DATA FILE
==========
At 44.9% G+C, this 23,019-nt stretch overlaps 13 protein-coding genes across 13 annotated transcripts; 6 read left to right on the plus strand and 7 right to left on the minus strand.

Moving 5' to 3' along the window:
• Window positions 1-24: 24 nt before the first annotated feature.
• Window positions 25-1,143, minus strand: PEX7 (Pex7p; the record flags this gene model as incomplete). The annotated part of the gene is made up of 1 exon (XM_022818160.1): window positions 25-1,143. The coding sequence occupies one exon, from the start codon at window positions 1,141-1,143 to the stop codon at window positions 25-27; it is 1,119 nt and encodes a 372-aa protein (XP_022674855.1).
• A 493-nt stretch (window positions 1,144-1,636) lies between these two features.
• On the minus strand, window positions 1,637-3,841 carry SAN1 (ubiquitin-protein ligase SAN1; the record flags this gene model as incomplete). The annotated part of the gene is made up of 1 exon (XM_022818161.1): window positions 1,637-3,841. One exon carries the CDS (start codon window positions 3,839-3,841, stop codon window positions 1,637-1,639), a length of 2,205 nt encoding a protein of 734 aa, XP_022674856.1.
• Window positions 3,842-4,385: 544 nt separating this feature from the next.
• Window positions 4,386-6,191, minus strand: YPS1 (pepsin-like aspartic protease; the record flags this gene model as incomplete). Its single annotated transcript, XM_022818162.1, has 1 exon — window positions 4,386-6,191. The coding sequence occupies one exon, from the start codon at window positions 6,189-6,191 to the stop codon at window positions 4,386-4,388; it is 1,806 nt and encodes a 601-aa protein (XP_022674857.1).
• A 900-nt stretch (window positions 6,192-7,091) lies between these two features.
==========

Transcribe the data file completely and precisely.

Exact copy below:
At 44.9% G+C, this 23,019-nt stretch overlaps 13 protein-coding genes across 13 annotated transcripts; 6 read left to right on the plus strand and 7 right to left on the minus strand.

Moving 5' to 3' along the window:
• Window positions 1-24: 24 nt before the first annotated feature.
• Window positions 25-1,143, minus strand: PEX7 (Pex7p; the record flags this gene model as incomplete). The annotated part of the gene is made up of 1 exon (XM_022818160.1): window positions 25-1,143. The coding sequence occupies one exon, from the start codon at window positions 1,141-1,143 to the stop codon at window positions 25-27; it is 1,119 nt and encodes a 372-aa protein (XP_022674855.1).
• A 493-nt stretch (window positions 1,144-1,636) lies between these two features.
• On the minus strand, window positions 1,637-3,841 carry SAN1 (ubiquitin-protein ligase SAN1; the record flags this gene model as incomplete). The annotated part of the gene is made up of 1 exon (XM_022818161.1): window positions 1,637-3,841. One exon carries the CDS (start codon window positions 3,839-3,841, stop codon window positions 1,637-1,639), a length of 2,205 nt encoding a protein of 734 aa, XP_022674856.1.
• Window positions 3,842-4,385: 544 nt separating this feature from the next.
• Window positions 4,386-6,191, minus strand: YPS1 (pepsin-like aspartic protease; the record flags this gene model as incomplete). Its single annotated transcript, XM_022818162.1, has 1 exon — window positions 4,386-6,191. The coding sequence occupies one exon, from the start codon at window positions 6,189-6,191 to the stop codon at window positions 4,386-4,388; it is 1,806 nt and encodes a 601-aa protein (XP_022674857.1).
• A 900-nt stretch (window positions 6,192-7,091) lies between these two features.